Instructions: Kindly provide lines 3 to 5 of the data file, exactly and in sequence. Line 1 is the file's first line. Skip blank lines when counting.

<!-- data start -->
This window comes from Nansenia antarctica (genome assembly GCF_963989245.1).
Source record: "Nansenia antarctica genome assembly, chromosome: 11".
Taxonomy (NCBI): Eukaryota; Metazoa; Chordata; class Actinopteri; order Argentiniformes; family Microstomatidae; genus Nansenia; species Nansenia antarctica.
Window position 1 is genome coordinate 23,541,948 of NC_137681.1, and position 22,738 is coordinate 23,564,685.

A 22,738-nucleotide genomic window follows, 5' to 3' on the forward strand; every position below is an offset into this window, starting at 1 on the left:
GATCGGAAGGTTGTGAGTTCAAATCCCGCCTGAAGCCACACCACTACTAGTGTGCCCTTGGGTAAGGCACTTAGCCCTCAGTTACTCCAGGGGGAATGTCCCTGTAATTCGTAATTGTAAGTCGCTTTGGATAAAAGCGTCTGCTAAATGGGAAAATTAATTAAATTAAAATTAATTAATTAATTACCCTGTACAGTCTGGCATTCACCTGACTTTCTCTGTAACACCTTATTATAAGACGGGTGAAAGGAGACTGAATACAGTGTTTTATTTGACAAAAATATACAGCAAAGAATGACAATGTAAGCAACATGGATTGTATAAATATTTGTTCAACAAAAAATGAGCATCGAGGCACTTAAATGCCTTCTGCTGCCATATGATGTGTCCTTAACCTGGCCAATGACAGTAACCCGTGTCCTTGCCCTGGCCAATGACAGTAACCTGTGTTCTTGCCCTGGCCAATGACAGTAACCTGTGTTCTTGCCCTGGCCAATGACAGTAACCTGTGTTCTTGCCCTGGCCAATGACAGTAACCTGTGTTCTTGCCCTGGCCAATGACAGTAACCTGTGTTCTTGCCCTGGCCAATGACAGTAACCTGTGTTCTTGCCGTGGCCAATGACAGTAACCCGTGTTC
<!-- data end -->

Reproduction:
Taxonomy (NCBI): Eukaryota; Metazoa; Chordata; class Actinopteri; order Argentiniformes; family Microstomatidae; genus Nansenia; species Nansenia antarctica.
Window position 1 is genome coordinate 23,541,948 of NC_137681.1, and position 22,738 is coordinate 23,564,685.

A 22,738-nucleotide genomic window follows, 5' to 3' on the forward strand; every position below is an offset into this window, starting at 1 on the left: